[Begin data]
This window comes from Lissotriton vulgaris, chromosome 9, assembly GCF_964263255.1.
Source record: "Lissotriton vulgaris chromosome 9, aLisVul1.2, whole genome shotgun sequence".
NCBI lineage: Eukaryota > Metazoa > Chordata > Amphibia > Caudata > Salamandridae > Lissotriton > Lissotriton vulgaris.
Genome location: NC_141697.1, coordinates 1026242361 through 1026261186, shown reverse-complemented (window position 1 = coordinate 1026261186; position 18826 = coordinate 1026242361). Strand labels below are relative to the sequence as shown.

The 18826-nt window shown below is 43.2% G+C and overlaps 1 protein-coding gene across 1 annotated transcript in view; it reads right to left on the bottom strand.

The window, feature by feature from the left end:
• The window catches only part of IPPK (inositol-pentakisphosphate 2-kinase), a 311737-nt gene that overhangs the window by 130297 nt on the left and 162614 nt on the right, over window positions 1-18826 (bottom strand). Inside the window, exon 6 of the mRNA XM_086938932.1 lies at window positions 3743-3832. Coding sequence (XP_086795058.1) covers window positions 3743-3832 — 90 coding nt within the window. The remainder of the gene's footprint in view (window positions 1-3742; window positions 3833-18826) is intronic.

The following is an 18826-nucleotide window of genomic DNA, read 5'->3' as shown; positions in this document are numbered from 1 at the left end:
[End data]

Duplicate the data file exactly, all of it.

This window comes from Lissotriton vulgaris, chromosome 9, assembly GCF_964263255.1.
Source record: "Lissotriton vulgaris chromosome 9, aLisVul1.2, whole genome shotgun sequence".
NCBI lineage: Eukaryota > Metazoa > Chordata > Amphibia > Caudata > Salamandridae > Lissotriton > Lissotriton vulgaris.
Genome location: NC_141697.1, coordinates 1026242361 through 1026261186, shown reverse-complemented (window position 1 = coordinate 1026261186; position 18826 = coordinate 1026242361). Strand labels below are relative to the sequence as shown.

The 18826-nt window shown below is 43.2% G+C and overlaps 1 protein-coding gene across 1 annotated transcript in view; it reads right to left on the bottom strand.

The window, feature by feature from the left end:
• The window catches only part of IPPK (inositol-pentakisphosphate 2-kinase), a 311737-nt gene that overhangs the window by 130297 nt on the left and 162614 nt on the right, over window positions 1-18826 (bottom strand). Inside the window, exon 6 of the mRNA XM_086938932.1 lies at window positions 3743-3832. Coding sequence (XP_086795058.1) covers window positions 3743-3832 — 90 coding nt within the window. The remainder of the gene's footprint in view (window positions 1-3742; window positions 3833-18826) is intronic.

The following is an 18826-nucleotide window of genomic DNA, read 5'->3' as shown; positions in this document are numbered from 1 at the left end: